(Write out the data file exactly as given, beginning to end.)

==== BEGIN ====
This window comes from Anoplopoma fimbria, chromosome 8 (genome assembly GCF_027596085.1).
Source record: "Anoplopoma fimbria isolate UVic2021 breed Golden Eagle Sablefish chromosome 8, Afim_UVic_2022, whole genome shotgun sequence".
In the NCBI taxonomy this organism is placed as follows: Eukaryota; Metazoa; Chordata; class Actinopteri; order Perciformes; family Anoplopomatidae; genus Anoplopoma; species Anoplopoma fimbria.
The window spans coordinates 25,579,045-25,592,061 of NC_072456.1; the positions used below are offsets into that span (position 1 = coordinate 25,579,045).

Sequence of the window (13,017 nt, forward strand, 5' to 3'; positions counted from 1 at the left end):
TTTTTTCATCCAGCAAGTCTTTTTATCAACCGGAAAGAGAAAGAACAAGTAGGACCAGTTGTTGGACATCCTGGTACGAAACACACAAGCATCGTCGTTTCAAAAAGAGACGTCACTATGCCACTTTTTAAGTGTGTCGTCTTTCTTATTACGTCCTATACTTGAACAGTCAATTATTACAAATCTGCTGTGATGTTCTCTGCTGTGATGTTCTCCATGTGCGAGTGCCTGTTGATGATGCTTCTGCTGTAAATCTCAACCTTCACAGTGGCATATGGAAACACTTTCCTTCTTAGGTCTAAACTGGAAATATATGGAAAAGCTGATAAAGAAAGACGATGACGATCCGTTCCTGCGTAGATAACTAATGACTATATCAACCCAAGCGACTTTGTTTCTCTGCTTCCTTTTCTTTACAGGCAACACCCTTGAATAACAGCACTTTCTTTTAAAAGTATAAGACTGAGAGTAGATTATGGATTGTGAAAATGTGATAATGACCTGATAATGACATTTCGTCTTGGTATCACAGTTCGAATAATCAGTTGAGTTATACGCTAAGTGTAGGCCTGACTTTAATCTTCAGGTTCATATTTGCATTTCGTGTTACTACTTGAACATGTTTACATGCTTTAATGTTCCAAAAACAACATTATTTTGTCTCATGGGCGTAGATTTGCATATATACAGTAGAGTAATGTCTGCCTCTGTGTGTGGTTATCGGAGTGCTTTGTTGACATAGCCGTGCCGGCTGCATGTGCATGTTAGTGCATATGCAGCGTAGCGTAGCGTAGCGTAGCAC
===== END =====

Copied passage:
This window comes from Anoplopoma fimbria, chromosome 8 (genome assembly GCF_027596085.1).
Source record: "Anoplopoma fimbria isolate UVic2021 breed Golden Eagle Sablefish chromosome 8, Afim_UVic_2022, whole genome shotgun sequence".
In the NCBI taxonomy this organism is placed as follows: Eukaryota; Metazoa; Chordata; class Actinopteri; order Perciformes; family Anoplopomatidae; genus Anoplopoma; species Anoplopoma fimbria.
The window spans coordinates 25,579,045-25,592,061 of NC_072456.1; the positions used below are offsets into that span (position 1 = coordinate 25,579,045).

Sequence of the window (13,017 nt, forward strand, 5' to 3'; positions counted from 1 at the left end):
TTTTTTCATCCAGCAAGTCTTTTTATCAACCGGAAAGAGAAAGAACAAGTAGGACCAGTTGTTGGACATCCTGGTACGAAACACACAAGCATCGTCGTTTCAAAAAGAGACGTCACTATGCCACTTTTTAAGTGTGTCGTCTTTCTTATTACGTCCTATACTTGAACAGTCAATTATTACAAATCTGCTGTGATGTTCTCTGCTGTGATGTTCTCCATGTGCGAGTGCCTGTTGATGATGCTTCTGCTGTAAATCTCAACCTTCACAGTGGCATATGGAAACACTTTCCTTCTTAGGTCTAAACTGGAAATATATGGAAAAGCTGATAAAGAAAGACGATGACGATCCGTTCCTGCGTAGATAACTAATGACTATATCAACCCAAGCGACTTTGTTTCTCTGCTTCCTTTTCTTTACAGGCAACACCCTTGAATAACAGCACTTTCTTTTAAAAGTATAAGACTGAGAGTAGATTATGGATTGTGAAAATGTGATAATGACCTGATAATGACATTTCGTCTTGGTATCACAGTTCGAATAATCAGTTGAGTTATACGCTAAGTGTAGGCCTGACTTTAATCTTCAGGTTCATATTTGCATTTCGTGTTACTACTTGAACATGTTTACATGCTTTAATGTTCCAAAAACAACATTATTTTGTCTCATGGGCGTAGATTTGCATATATACAGTAGAGTAATGTCTGCCTCTGTGTGTGGTTATCGGAGTGCTTTGTTGACATAGCCGTGCCGGCTGCATGTGCATGTTAGTGCATATGCAGCGTAGCGTAGCGTAGCGTAGCAC